“The feedback from a large group of investors was quite direct: ‘We have a great deal, but first we have to get rid of the Russian owners,’” says Pienimäki.
Rostelecom, through a holding company, owns 31.7% of Jolla, according to Pienimäki. Russian private investors have held about 23%.
“Rostelecom’s ownership has always been strictly below 50 percent,” he assures.
According to Pienimäki, Rostelecom has been willing to divest its stake, as have other Russian investors. According to him, discussions have taken place and solutions have been sought in good cooperation.
“They can see that if they don’t sell their stake, there will soon be nothing to sell.”
Rostelecom representative left the board
Two of the three Russian members of Jolla’s board have already resigned.
In March 2022, Alexander Kolesnikov of Rostelecom and Alexander Ayvazov, CEO of the Russian investment company Titanum Investements, left the Jolla board.
“Their departure is an indication to other investors that they do not control the company, even though the share deal has not yet been concluded,” says Pienimäki.
Boris Krasnovsky, a Russian investor, will continue to serve on Jolla’s board. However, according to Mr Pienimäki, he will represent Russian shareholders on the board until the shares are sold.
The board of Jolla also includes Pienimäki himself, Alessandro Mondini Branzi, an Italian who worked at Nokia in the 2000s, and the newest member, Mercedes-Benz representative and software manager Pedro Monteiro. According to Pienimäki, Monteiro will replace Gregor Zetschen, formerly of Mercedes-Benz, on the board.
Samuli Simojoki, a partner at law firm Borenius, who has been chairman of Jolla’s board, has also left his position in March.
“He made his own decision,” says Pienimäki.
Simojoki did not want to comment to Talouseläminen.
“A solution will be found - perhaps by domestic forces”
Pienimäki says the aim is for the Russian owners to sell their shares by the end of May.
“I am confident that a solution will be found, perhaps even by domestic forces. We are in advanced discussions about the share arrangement.”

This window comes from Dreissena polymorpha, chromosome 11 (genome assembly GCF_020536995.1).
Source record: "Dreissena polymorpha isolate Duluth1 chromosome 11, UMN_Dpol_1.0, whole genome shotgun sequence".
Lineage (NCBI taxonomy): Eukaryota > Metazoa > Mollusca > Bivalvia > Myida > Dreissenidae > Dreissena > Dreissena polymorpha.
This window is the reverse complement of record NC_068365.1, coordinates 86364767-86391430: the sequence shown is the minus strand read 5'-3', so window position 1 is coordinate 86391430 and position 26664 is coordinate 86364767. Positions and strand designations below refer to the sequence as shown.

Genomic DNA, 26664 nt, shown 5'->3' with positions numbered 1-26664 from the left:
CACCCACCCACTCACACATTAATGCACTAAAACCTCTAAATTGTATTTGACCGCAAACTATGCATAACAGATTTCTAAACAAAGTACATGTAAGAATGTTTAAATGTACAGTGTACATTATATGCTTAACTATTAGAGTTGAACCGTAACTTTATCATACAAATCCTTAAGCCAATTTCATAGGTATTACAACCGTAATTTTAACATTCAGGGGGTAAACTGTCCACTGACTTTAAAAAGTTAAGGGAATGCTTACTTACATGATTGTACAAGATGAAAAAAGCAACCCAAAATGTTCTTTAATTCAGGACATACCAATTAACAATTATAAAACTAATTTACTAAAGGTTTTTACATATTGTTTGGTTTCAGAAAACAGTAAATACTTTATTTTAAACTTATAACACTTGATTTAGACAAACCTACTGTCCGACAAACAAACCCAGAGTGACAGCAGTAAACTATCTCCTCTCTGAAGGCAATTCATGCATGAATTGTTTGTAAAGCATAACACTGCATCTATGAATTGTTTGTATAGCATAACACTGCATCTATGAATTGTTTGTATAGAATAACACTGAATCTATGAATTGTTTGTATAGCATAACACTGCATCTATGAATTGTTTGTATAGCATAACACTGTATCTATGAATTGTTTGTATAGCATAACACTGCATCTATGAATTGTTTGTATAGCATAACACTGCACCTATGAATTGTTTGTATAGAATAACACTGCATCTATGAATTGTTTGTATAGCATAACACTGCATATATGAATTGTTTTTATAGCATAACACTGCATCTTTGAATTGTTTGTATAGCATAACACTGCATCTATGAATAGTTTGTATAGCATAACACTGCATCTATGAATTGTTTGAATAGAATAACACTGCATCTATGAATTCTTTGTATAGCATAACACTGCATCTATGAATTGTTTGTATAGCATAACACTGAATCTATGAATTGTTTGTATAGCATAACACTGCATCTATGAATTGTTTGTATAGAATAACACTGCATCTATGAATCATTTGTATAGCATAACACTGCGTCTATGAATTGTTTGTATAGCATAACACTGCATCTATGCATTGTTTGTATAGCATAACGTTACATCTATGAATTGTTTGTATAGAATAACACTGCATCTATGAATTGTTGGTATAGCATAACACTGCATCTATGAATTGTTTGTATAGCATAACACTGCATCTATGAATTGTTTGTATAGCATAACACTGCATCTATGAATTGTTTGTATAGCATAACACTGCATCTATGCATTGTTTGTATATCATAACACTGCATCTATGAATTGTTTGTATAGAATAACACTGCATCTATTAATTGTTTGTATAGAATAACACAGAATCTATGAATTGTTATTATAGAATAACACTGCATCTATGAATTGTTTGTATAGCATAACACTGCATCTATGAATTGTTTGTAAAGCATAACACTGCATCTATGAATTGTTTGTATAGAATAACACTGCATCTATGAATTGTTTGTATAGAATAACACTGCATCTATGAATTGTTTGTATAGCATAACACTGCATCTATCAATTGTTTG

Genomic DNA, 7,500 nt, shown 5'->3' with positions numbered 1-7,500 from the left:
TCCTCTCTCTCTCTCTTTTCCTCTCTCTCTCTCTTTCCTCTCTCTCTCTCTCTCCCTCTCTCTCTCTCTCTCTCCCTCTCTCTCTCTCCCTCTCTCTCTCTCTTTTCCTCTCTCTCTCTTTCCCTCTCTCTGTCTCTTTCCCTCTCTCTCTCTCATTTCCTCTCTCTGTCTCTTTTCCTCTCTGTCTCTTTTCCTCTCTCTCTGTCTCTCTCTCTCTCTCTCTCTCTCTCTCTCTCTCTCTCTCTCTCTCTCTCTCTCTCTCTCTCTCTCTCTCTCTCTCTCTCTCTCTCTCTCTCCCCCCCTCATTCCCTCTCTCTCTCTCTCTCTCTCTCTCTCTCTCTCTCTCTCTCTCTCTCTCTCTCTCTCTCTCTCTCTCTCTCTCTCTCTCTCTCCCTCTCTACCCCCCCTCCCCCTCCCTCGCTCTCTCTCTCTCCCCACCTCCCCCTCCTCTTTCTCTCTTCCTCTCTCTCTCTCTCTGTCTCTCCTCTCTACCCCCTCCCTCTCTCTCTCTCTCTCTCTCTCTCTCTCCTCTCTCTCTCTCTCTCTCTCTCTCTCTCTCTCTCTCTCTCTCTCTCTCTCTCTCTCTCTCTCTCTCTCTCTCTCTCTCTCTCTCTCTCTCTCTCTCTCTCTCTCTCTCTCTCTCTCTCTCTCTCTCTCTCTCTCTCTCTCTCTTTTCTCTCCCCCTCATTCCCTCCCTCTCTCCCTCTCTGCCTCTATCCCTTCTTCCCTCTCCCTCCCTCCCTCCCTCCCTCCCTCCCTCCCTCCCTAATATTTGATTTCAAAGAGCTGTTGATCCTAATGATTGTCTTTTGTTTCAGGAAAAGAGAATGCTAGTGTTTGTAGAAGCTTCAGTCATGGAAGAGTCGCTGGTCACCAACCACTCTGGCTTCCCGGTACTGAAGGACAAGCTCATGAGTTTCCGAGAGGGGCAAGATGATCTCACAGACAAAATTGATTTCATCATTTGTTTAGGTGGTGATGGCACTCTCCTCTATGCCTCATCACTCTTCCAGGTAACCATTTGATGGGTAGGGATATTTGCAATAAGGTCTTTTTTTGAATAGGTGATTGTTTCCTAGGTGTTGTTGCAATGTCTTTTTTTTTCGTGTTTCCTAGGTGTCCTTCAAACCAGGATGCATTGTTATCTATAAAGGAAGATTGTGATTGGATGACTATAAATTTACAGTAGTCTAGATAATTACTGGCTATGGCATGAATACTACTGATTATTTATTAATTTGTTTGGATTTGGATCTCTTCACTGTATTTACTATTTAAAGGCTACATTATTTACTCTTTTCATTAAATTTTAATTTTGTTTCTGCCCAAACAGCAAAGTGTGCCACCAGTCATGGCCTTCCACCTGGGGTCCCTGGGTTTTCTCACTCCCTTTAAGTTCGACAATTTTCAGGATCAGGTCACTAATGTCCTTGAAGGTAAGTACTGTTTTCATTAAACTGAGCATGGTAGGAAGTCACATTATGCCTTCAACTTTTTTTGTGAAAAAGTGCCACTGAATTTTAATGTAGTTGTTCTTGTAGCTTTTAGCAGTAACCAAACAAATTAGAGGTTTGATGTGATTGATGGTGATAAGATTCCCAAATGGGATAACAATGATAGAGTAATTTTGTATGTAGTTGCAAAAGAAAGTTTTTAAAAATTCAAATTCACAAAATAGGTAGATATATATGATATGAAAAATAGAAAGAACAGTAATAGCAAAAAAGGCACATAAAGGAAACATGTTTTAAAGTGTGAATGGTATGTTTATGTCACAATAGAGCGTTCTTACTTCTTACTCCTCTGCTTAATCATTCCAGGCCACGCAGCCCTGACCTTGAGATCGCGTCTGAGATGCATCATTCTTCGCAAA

Pienimäki would not comment further on the discussions or the parties with whom they have been held. The new owner will also bring new funding to the company.
“The world changed overnight”
Jolla’s operating result bounced back into the black in 2020, but Pienimäki says last year was another loss-making year. Turnover was also down from the previous year, but Pienimäki says this year’s turnover looks promising.
In addition to mobile operating systems, Jolla is now developing technology for the automotive industry. Jolla is working on a software partnership with MBition, a software company belonging to the Mercedes-Benz Group.
“Last year, the automotive sector accounted for about 50 percent of our turnover. This year, the share is about 70 percent.”
Jolla employs about 50 people. According to Pienimäki, Jolla has laid off staff this year due to the situation in Russia.
What thoughts does the past cooperation with the Russians now raise?
“Many people up to the top level of government have had to admit that the world changed overnight. Europe had big projects with the Russians, and European democracy wanted to believe in cooperation. That image was shattered,” says Pienimäki.
Translated with www.DeepL.com/Translator (free version)